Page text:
The Golden Circle tour showcases some of Iceland's most popular tourist attractions including the country's best known natural, cultural, and historic sites.
Golden circle tour description
From Reykjavik the Golden Circle tour takes you via Nesjavellir geothermal field* up to Þingvellir National Park, a UNESCO World Heritage site where the tectonic plates of Europe and North America meet and one of the world's oldest parliament was founded in 930 AD.
You‘re then treated up close and personal to one of Iceland‘s largest personalities: Gullfoss (Golden Falls). Majestic and thunderous, the force and beauty of this two tiered waterfall will be something your camera wants to linger on.
Lunch break is usually at Gullfoss Cafe near Gullfoss waterfall, but in some cases a stop is made for lunch at the Information Center by Geysir geothermal area.
Next up is Geysir geothermal area, home of the famous Geysir and Strokkur hot springs. The Strokkur hot spring erupts every 5 minutes or so, making it one of the most active geyser.
From Geysir area the trip continues to Skálholt Church which was the seat of religious power in Iceland for centuries and where some of the most dramatic events in Iceland's history took place.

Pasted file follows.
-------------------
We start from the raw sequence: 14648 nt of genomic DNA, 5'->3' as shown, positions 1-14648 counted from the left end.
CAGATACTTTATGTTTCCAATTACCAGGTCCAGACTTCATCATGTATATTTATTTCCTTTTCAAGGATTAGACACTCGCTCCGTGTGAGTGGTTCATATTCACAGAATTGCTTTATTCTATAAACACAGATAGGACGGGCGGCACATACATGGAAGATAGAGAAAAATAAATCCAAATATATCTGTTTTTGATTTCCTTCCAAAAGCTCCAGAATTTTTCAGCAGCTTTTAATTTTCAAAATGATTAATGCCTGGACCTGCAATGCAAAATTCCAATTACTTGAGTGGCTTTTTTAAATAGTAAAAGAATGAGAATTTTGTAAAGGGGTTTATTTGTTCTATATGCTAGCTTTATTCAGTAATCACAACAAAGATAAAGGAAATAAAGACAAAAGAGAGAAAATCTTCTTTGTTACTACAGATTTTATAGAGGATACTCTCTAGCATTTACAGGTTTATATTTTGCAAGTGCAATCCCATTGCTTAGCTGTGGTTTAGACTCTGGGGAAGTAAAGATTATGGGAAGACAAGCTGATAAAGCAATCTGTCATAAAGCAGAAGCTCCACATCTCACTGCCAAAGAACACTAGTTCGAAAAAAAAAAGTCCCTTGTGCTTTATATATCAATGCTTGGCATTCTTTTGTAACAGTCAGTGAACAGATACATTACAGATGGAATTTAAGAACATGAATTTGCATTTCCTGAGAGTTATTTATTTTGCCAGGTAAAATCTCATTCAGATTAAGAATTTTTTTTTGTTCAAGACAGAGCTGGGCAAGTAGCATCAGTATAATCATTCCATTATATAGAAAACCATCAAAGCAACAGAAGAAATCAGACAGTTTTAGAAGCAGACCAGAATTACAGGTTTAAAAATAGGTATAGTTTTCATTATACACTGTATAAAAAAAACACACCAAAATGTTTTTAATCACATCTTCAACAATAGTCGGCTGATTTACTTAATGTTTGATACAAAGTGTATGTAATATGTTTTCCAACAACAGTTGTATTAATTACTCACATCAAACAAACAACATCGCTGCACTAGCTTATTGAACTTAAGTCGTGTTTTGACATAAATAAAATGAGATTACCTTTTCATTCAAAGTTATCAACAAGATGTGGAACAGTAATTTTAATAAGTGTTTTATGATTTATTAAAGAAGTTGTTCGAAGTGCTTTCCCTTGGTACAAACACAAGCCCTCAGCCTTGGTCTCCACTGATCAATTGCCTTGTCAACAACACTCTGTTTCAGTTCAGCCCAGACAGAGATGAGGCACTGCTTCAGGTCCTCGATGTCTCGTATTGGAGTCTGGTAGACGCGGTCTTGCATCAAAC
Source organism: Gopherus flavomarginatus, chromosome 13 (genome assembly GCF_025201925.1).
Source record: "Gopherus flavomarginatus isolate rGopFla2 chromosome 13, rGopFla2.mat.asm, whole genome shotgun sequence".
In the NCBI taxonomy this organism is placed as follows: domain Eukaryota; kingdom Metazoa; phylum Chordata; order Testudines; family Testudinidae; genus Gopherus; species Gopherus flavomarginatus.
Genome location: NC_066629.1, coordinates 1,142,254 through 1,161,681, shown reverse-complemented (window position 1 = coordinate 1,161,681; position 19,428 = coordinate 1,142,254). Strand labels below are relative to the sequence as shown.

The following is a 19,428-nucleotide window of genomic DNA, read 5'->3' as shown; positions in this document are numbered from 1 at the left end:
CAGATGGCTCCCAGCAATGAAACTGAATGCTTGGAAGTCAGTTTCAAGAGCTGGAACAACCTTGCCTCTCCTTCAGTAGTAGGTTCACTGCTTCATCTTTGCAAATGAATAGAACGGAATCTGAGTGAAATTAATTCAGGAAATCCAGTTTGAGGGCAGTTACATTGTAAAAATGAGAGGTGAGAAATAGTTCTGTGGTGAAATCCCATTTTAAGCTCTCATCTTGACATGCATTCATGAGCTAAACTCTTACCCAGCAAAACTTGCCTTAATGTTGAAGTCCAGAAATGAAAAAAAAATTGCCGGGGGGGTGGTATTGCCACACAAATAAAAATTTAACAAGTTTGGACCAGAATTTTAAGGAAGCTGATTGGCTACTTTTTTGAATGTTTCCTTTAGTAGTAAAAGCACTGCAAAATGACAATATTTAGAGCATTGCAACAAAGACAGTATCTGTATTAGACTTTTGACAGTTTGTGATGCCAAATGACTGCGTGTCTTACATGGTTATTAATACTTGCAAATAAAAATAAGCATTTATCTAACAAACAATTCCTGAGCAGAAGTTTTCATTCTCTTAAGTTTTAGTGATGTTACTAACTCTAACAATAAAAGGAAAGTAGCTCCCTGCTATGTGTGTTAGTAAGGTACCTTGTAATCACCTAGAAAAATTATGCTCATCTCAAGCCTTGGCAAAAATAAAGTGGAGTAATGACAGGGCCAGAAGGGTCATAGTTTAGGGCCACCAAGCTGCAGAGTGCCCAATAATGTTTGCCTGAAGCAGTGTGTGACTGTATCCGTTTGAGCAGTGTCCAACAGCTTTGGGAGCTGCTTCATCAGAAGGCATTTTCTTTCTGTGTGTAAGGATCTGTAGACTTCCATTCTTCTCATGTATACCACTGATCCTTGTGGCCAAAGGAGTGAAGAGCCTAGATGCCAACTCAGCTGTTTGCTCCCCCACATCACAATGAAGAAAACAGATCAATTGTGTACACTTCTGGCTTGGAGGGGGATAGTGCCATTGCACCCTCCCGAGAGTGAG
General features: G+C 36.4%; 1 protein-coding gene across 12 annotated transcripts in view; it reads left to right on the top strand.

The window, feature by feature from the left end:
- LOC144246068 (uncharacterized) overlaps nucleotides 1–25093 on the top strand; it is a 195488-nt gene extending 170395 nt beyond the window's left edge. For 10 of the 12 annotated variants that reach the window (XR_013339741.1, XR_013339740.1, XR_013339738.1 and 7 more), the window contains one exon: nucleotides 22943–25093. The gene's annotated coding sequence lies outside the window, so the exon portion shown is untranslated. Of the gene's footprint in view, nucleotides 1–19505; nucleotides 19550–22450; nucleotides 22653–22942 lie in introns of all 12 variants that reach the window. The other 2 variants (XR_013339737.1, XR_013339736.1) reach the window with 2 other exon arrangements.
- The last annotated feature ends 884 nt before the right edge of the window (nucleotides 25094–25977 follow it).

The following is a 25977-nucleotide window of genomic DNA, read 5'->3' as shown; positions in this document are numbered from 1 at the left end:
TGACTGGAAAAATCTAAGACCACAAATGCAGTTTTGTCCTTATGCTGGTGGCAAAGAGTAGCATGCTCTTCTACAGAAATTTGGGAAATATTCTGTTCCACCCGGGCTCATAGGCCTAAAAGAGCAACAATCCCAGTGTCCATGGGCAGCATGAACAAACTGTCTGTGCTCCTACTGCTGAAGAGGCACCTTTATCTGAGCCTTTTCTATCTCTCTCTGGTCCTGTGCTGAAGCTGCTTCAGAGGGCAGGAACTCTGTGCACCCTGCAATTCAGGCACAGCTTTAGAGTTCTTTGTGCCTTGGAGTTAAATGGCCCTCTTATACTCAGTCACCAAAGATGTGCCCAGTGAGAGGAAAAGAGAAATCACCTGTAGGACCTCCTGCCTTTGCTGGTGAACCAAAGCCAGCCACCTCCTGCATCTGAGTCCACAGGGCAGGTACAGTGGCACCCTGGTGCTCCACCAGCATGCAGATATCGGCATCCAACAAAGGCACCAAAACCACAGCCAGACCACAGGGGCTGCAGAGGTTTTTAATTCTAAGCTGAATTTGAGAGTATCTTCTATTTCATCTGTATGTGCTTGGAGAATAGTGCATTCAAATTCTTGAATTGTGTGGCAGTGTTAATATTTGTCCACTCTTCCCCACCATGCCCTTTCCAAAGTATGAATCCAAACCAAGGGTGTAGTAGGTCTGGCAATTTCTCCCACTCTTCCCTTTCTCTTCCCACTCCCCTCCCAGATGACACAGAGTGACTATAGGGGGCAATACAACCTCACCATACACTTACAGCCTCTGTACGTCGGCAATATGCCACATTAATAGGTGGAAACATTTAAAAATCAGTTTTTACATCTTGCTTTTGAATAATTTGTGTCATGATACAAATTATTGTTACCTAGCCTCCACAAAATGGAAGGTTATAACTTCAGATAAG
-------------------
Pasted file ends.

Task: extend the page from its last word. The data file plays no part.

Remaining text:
On the way back to Reykjavik you'll get a chance to visit Hellisheiði Power plant at the foot of Mt. Hengill Volcano where earth's most brutal forces are harnessed and converted to clean energy for space heating.
Our guides on the Golden Circle are educated professionals with excellent storytelling abilities.
Lunch. You are welcome to bring lunch with you or buy lunch at Gullfoss café during our stop at Gullfoss waterfall.
Admissions fee to Hellisheiði geothermal power station
Up to 90 minutes prior to tour departure.
Every day all year round.
Fridays all year round.
Saturdays all year round.
Mondays all year round.
Also Thursdays and Sundays in June, July and August.
*09:30 and 10:30 departures with English guidance only
*09:30 departure from June 1st 2015
*During winter season weather and road conditions dictate visits to Nesjavellir geothermal field.